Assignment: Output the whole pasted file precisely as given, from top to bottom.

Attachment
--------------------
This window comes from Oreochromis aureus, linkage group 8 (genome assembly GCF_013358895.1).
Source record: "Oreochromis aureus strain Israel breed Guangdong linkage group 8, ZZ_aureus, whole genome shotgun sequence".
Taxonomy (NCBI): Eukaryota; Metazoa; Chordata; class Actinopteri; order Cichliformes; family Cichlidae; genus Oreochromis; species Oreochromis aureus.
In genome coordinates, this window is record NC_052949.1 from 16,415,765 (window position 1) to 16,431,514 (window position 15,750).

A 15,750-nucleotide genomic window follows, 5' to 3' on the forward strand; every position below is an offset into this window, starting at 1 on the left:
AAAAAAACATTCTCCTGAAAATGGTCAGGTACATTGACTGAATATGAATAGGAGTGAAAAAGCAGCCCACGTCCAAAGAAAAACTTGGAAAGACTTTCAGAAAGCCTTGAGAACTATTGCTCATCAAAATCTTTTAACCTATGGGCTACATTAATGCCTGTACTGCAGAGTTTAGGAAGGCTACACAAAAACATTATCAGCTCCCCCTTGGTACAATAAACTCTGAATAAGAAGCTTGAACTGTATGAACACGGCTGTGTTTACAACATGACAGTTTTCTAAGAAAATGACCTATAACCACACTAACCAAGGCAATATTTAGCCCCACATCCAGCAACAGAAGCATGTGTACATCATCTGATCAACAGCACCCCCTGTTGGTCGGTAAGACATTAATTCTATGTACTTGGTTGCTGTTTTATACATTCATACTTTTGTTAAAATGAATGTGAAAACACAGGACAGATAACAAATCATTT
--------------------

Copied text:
This window comes from Oreochromis aureus, linkage group 8 (genome assembly GCF_013358895.1).
Source record: "Oreochromis aureus strain Israel breed Guangdong linkage group 8, ZZ_aureus, whole genome shotgun sequence".
Taxonomy (NCBI): Eukaryota; Metazoa; Chordata; class Actinopteri; order Cichliformes; family Cichlidae; genus Oreochromis; species Oreochromis aureus.
In genome coordinates, this window is record NC_052949.1 from 16,415,765 (window position 1) to 16,431,514 (window position 15,750).

A 15,750-nucleotide genomic window follows, 5' to 3' on the forward strand; every position below is an offset into this window, starting at 1 on the left:
AAAAAAACATTCTCCTGAAAATGGTCAGGTACATTGACTGAATATGAATAGGAGTGAAAAAGCAGCCCACGTCCAAAGAAAAACTTGGAAAGACTTTCAGAAAGCCTTGAGAACTATTGCTCATCAAAATCTTTTAACCTATGGGCTACATTAATGCCTGTACTGCAGAGTTTAGGAAGGCTACACAAAAACATTATCAGCTCCCCCTTGGTACAATAAACTCTGAATAAGAAGCTTGAACTGTATGAACACGGCTGTGTTTACAACATGACAGTTTTCTAAGAAAATGACCTATAACCACACTAACCAAGGCAATATTTAGCCCCACATCCAGCAACAGAAGCATGTGTACATCATCTGATCAACAGCACCCCCTGTTGGTCGGTAAGACATTAATTCTATGTACTTGGTTGCTGTTTTATACATTCATACTTTTGTTAAAATGAATGTGAAAACACAGGACAGATAACAAATCATTT